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Wednesday, November 10, 2010

Rare Earths Indeed

Today the New York Times has an article on Rare-Earths.  No, not planets - elements.  The group of elements known as Rare Earth Elements (REEs), otherwise known as the Lanthanides.  REEs are found way down near the bottom of the periodic table - in that strange extra couple of rows that are usually ignored by people who aren't into chemistry.  Below the REEs are the actinide elements - which include the two highly radioactive elements Uranium & Thorium.

But REEs are extremely useful elements, having many different commercial applications - computer memory chips, superconductors, fiber optics, lasers, and many others.  However, access to REEs has been extremely limited in the past year since China, which mines ~95% of the world's REEs, imposed a ban on exporting these valuable elements.  The article in today's NYTimes is on the discovery that certain nodules at the bottom of the ocean - called manganese nodules - many contain REEs, enough to make them profitable for mining.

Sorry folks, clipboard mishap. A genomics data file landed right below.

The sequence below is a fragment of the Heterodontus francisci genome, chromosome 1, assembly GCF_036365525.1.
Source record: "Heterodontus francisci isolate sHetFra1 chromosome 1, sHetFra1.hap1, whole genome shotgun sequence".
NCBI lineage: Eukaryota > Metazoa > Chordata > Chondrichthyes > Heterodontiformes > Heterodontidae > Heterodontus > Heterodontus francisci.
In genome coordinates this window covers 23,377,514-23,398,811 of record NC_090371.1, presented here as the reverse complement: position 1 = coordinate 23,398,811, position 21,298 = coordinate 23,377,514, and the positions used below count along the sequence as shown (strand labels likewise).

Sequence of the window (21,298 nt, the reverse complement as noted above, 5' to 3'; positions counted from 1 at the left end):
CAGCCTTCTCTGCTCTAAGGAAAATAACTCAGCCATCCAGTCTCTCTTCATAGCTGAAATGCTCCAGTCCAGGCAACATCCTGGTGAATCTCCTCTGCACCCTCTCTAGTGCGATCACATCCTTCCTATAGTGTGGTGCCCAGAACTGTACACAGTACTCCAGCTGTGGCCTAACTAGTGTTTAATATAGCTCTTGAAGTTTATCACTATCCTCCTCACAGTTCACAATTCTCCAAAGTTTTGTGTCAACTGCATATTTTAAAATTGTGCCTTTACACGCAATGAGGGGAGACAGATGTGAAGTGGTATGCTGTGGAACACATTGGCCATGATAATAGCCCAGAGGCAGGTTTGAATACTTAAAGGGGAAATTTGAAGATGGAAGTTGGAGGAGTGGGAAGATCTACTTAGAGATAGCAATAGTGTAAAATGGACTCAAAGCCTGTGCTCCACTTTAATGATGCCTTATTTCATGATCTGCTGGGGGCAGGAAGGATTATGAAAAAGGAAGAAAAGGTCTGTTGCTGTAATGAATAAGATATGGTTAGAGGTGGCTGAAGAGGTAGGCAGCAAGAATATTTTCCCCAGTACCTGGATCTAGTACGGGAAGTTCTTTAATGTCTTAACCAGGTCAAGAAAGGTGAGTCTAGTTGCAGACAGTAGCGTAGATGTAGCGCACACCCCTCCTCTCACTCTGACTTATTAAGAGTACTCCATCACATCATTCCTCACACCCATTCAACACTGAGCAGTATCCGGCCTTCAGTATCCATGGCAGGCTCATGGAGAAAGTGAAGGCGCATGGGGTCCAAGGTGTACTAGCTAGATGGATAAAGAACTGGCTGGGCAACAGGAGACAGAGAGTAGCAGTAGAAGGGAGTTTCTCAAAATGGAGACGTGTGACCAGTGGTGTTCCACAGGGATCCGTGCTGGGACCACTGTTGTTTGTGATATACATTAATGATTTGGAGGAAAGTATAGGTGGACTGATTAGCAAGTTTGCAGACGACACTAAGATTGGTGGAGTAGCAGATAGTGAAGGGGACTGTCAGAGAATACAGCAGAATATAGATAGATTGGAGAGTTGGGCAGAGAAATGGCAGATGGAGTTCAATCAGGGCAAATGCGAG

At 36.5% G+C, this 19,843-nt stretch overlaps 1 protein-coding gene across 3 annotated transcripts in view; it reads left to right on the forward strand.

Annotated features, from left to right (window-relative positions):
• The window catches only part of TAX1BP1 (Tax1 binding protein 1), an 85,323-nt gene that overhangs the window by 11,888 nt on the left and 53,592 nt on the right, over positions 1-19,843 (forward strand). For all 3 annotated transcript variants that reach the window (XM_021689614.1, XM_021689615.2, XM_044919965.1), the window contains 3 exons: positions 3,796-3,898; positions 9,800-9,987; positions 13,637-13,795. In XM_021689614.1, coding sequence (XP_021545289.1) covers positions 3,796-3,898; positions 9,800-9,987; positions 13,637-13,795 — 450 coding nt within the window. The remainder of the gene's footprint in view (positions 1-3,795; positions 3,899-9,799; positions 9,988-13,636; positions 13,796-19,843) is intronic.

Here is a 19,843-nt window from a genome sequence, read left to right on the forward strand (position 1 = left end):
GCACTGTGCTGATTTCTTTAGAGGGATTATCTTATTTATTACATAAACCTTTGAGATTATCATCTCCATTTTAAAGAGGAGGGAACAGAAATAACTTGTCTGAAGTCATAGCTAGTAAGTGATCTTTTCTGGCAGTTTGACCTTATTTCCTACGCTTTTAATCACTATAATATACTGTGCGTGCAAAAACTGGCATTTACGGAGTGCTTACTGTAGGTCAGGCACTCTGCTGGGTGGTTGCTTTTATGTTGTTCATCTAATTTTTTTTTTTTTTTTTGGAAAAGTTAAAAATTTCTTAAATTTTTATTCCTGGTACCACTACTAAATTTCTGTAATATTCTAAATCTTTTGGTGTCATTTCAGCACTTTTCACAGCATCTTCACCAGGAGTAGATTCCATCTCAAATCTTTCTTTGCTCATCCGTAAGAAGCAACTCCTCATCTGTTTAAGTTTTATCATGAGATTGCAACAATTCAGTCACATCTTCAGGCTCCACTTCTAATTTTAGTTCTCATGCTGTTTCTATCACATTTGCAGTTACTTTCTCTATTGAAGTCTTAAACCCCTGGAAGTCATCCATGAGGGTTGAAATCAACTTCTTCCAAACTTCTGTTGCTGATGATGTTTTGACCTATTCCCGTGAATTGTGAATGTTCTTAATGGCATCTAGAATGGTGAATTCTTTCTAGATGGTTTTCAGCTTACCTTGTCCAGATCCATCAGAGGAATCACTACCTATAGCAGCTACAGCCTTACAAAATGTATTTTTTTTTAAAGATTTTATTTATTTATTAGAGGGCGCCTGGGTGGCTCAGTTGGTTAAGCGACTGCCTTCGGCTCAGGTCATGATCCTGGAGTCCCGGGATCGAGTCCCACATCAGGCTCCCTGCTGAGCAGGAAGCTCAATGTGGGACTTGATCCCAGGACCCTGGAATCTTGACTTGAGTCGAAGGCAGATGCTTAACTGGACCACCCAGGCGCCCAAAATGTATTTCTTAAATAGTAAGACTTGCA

Manganese nodules have been known about for decades - they occur as small little balls of rocky material at the ocean floor, roughly the size of a softball.  Access to them, however, is technologically difficult, and mining them for, guess what, manganese, has not been terribly successful financially.  The presence of REEs in these nodules, however, might push them over the top economically.

If these do become economically profitable, it would be a new source for these valuable elements.  However, mining the deep seafloor is costly, not only in dollars, but in potential environmental damage to marine life, and also in terms of international relations.  After all, who owns the seafloor?  Who has the rights to mine it?  These questions will continue to be driven by our thirst for goods.